Mouradian does not then shy away from documenting the full exploitation that the deportees had to endure at the hands of Turks, Arabs, Kurds and some Armenians alike. These Armenian collaborators turned out to be merciless in their actions toward their fellow Armenians. They procured children and women for Turkish officers; they accepted bribes from desperate people; they took jobs as henchmen to some of the most notoriously cruel governors; they did not scruple to enrich themselves by robbing the destitute; they thieved relief money and supplies. These collaborators were present in many camps.
In recent years, there has been a desire to find ‘righteous Turks’ to include in a sort of ‘feel good’ part in the list of horrors of the genocide. One of those whose reputation it has been tempting to revise, to elevate him to the position of ‘defender of Armenians,’ is Djemal Pasha. This Janus had Armenians among his friends, and he disagreed with Talaat on some policies regarding the treatment of Armenians. However, he gave with one hand and took away with the other. He was very careful of his image and as Mouradian says, “Cemal distinguished individual Armenians with whom he had cultivated relationships from Armenians as a group.” He adds, “Through his efforts to conceal the annihilation of Armenians by showcasing a good deed here and a good deed there, and by employing deportee labor to advance his military plans and packaging the policies ‘helping Armenians,’ Cemal emerged as one of the first effective deniers of the Armenian Genocide.” And let us not forget that Djemal, together with Halide Edib, experimented with the Islamization and Turkification of thousands of Armenian orphans.
Mouradian makes the important point that the deportations and marches were “an attempt at demographic engineering through annihilation.” He describes the systematic and statistically worked-out methods used in setting limits of Armenians in settlement areas. The proportions of Armenians in these areas was to be below 10-percent. The surplus was disposed of.
Another very important point is that scholars of the Armenian Genocide have hitherto sought to be scrupulously objective and have shied away from using first-hand accounts of survivors in their research, lest they be accused of subjectivity or inaccuracy. Lack of access to Ottoman archives has complicated matters, and there are the considerable efforts made by Turkish political authorities and scholars to trivialize and deny the Armenian Genocide.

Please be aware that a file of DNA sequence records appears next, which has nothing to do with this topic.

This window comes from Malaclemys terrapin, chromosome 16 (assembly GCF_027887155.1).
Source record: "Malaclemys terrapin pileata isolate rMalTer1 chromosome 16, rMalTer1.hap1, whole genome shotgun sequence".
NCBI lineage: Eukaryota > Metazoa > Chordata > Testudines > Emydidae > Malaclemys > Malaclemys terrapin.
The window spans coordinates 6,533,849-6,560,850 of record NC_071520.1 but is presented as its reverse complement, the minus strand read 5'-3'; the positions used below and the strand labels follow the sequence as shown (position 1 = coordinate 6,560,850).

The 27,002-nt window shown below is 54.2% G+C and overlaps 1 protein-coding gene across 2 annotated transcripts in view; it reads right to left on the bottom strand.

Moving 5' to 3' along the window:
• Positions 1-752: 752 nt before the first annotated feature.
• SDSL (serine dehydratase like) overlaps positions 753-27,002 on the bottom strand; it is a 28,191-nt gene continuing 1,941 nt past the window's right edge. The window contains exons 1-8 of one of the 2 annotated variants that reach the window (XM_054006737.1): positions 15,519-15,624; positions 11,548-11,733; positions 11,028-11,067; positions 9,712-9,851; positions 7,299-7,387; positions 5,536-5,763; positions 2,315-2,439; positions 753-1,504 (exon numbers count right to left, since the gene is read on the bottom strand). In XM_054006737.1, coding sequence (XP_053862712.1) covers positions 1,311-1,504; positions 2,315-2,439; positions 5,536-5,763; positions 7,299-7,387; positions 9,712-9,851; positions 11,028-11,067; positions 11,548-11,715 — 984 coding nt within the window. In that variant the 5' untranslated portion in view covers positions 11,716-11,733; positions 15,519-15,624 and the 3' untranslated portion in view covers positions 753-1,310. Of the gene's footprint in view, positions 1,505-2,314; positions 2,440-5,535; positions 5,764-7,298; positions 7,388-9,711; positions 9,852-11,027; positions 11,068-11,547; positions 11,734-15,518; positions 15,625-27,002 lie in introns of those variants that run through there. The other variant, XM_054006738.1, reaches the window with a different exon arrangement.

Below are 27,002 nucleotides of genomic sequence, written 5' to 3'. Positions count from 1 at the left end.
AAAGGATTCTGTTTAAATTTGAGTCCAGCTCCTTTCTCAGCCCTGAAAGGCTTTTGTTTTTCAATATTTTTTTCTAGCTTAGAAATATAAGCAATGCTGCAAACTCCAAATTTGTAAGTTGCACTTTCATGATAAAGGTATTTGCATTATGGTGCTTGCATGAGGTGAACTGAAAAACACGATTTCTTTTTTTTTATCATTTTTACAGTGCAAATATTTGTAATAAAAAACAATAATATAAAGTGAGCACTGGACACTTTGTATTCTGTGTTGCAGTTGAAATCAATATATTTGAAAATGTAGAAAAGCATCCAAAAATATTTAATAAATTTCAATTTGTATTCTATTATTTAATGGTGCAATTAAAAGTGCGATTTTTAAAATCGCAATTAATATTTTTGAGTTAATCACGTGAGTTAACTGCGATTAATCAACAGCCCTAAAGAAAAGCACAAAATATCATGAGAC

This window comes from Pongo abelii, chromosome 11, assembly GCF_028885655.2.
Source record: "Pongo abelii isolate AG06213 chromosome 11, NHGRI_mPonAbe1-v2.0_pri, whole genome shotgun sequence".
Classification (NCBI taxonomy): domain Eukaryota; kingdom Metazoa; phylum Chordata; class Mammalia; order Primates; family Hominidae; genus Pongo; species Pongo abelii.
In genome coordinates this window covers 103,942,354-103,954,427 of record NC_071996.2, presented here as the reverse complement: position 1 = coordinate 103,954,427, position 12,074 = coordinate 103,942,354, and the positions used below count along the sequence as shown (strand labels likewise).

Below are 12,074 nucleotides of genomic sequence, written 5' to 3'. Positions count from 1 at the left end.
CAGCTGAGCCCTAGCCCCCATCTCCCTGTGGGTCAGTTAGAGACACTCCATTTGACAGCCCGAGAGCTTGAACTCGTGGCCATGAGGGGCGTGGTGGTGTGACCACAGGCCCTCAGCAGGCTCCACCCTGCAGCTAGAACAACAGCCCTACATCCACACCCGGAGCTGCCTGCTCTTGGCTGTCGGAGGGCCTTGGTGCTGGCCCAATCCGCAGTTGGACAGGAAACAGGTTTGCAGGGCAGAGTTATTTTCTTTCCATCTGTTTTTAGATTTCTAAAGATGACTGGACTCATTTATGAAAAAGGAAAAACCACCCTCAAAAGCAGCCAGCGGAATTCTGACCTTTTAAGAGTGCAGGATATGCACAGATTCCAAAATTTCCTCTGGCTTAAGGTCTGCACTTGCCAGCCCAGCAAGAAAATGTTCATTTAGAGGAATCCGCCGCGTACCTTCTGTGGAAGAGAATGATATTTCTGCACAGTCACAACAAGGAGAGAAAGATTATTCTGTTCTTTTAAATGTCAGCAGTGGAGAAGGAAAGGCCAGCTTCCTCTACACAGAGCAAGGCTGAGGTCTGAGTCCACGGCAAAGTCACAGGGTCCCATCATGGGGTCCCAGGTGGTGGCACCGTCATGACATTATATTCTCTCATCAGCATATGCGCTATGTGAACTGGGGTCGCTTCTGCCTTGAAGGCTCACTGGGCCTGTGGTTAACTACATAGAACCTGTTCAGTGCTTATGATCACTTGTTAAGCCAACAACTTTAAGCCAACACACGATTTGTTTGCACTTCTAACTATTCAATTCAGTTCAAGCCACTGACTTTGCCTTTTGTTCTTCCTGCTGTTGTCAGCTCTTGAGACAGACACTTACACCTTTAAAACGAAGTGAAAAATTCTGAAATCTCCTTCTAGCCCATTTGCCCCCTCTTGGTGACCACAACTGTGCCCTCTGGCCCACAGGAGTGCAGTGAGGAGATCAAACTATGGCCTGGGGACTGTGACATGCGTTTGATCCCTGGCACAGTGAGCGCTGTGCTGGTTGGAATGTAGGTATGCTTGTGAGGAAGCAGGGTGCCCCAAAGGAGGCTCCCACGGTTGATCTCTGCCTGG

This book should be read by all those who think that “the job [of countering the denial of the Turkish State] is done” since President Biden’s recognition of the Armenian Genocide in his message of commiseration on April 24, 2021. Mr. Biden’s very carefully worded missive stressed the names Ottoman Empire and Constantinople. In other words, this was something that happened long ago…in a place and city which no longer exist. He did not say the Turkish Ottoman Empire, nor did he say Istanbul. So, having fulfilled his election pledge to the Armenians of the United States to recognize the Armenian Genocide, he has drawn a neat line under the subject. Significantly, this has not elicited the usual bluster and threats from Turkey. The reaction instead was rather a muted whimper.
The job is not done. As Mouradian explains in his forensic study of the methods of extermination, the genocide was a well-planned and systematic act. The sheer numbers involved and the methods deployed, some with clinical precision, were not haphazard actions of a people fighting an ‘insurrection in times of war’ nor were the numbers of the dead ‘regrettable casualties of war,’ as the denialists have it.
There is so much detail in this book: how the deportees lived, how they got from A to B, and most important of all, how some of them survived. It is an important book for those who have a limited understanding of how the Genocide was carried out and for scholars alike. Mouradian has included excerpts from first-hand accounts which are written with eye-popping detail. Ultimately, even if you thought you knew the history of the Armenian Genocide, this book will send chills down your spine.